The COVID-19 pandemic caused significant deterioration to the peoples’ mental health, giving rise to a prolonged period of isolation.
And those living in foreign countries far from their loved ones or simply alone were among the worst affected. Prague Integration’s mission is ‘to help foreigners feel at home.’ We spoke with the CEO of Prague Integration, Amanda Mataija, about the cultural synergy, mental health, and the mental health effects of the coronavirus pandemic.
Prague Integration focuses on providing mental health support to expats and locals in Prague. They also host various events and workshops which you can attend in your free time. You can reach out to them here.
During the second wave of the COVID-19 pandemic, there was a higher tendency to seek mental health support services. According to Amanda, they were receiving from twenty to thirty inquires daily. Even more so, expats were the ones who were interested in getting professional help – being far from home, not having anyone close in the country and feeling both physically and mentally isolated took a toll on the foreigners’ mental well-being.
‘That was one of the reasons I hired more counselors on board – to provide the needed help to foreigners,’ explains Amanda.
Certain mental health problems occurred more often than others
‘For now, what we identify is isolation, stress, social deprivation, depression, anxiety, migration grief, financial difficulties, the uncertainty as to when things get better,’ underlines Amanda.
Most clients report that they are far away from home and struggle with being alone.
Some people who were previously diagnosed with mental health issues have experienced the return or worsening of the symptoms. These people were matched with a specific counselor who is specialized in the client’s mental health issue.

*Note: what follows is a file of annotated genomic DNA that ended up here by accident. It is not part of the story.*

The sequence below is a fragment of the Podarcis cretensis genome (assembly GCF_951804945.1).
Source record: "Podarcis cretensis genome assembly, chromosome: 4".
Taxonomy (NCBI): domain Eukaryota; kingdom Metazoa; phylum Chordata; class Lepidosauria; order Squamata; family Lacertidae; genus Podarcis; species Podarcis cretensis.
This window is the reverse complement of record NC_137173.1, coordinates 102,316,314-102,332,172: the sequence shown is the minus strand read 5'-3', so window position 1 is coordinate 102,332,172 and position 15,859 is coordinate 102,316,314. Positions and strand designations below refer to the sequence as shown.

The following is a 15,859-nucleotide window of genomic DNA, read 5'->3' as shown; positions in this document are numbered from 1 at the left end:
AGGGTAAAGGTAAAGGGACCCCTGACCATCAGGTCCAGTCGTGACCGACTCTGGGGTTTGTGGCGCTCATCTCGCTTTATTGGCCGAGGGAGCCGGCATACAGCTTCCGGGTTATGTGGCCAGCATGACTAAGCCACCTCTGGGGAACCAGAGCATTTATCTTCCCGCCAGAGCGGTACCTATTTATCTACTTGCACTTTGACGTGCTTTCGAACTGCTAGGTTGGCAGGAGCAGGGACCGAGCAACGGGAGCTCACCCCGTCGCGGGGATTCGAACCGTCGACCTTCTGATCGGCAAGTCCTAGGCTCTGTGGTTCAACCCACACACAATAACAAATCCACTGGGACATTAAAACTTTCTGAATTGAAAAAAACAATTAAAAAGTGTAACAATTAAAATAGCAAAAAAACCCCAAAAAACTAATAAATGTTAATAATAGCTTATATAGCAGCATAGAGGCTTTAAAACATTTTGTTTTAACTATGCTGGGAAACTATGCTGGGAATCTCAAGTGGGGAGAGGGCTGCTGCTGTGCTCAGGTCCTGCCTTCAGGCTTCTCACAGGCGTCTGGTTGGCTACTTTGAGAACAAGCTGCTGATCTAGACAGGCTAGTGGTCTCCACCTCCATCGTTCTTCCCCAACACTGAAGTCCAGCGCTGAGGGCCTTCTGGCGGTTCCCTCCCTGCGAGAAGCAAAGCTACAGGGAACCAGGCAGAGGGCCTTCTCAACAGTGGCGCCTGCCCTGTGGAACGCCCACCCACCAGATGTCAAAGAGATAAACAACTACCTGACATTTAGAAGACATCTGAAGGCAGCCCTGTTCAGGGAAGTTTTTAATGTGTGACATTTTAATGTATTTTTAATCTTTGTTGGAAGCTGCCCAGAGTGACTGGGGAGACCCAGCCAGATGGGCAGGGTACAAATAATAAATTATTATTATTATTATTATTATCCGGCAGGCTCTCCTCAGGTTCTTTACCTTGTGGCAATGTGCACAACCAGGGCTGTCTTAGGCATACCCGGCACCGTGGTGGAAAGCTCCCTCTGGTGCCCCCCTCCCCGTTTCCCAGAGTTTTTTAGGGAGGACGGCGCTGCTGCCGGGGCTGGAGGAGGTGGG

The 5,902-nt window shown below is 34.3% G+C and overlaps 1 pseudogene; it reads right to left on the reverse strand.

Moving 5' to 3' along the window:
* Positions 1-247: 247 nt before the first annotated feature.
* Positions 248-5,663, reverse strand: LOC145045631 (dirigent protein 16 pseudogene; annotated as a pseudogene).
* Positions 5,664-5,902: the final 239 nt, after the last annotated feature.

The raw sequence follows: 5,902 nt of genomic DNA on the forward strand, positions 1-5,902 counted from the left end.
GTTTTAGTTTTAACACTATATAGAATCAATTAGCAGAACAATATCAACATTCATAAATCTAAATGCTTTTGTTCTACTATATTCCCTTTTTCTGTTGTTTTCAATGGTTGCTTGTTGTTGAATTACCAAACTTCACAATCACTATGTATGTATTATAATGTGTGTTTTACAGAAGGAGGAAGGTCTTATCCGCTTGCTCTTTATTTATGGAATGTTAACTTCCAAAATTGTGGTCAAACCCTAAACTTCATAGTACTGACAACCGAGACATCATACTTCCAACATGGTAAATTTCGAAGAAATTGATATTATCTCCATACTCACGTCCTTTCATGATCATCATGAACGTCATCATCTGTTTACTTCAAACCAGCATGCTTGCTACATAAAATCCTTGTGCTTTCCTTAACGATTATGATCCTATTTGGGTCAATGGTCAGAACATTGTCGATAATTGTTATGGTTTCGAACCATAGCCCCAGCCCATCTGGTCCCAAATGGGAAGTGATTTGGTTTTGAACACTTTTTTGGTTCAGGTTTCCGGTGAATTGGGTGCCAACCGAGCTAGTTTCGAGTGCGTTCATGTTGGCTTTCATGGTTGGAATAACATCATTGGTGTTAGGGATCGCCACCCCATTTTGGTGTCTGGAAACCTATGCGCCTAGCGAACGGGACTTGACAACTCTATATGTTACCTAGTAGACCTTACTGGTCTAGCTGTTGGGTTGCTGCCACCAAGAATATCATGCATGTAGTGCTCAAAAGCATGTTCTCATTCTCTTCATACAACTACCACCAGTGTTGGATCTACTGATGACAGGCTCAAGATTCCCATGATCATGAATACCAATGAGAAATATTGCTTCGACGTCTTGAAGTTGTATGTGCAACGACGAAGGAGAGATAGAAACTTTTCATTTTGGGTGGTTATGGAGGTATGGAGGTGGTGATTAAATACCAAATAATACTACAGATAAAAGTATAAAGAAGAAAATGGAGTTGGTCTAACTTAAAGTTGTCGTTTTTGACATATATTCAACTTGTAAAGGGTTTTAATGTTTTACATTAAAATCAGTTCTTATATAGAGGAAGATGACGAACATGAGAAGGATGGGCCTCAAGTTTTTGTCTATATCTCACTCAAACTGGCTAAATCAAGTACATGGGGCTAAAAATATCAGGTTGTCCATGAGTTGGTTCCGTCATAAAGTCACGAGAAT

Women seek help more than men
Amanda also shared that it is women as a gender group who seek help in about 70% of the time. They tend to ask for group support, ending up being matched with other participants in the Prague Integration community’s group support programs. Men, on the other hand, are asking for individual help.
‘I guess this tendency can be explained in the fact that men are still not ready to come into the group and discuss some problems and issues that are bothering them. As for the age group, it varies from time to time. Sometimes our clients are teenagers, occasionally retired people’
Amanda also mentioned that they have specific support groups for the LGBTQ+ community.
During the lockdown, cases of domestic violence increased by 40% in the Czech Republic
Amanda explained such huge numbers with the fact that people have switched their environments.
‘With home offices, the professional environment moves home with children. So, count in all of the financial struggles, job losses, domestic violence, and alcohol. There should be a solution where we don’t sit home and drink; we should identify this risk and have enough resources in the community to prevent it.’ From Amanda’s point of view, we need more awareness of that.
Certain tips can help you with isolation
- You need to define the things you can and cannot control.
For example, you cannot control the global pandemic. Still, you can control how you react to the pandemic, how you deal with your daily routine at home, how you interact with your family and friends, how you eat, and how you exercise.
2. Do what you love and stay busy
Amanda’s personal advice is to read a good book, watch a movie, eat well and healthy, be creative. She emphasized that ‘there is so much stuff you can do at home – yoga mat, weights, outdoor walk, taking care of an animal, staying connected with family and friends, and working on your mental health in the local community.’
We hope you stay mentally and physically healthy during these challenging times. Remember to seek help if you need it, there is always someone out there waiting to support you!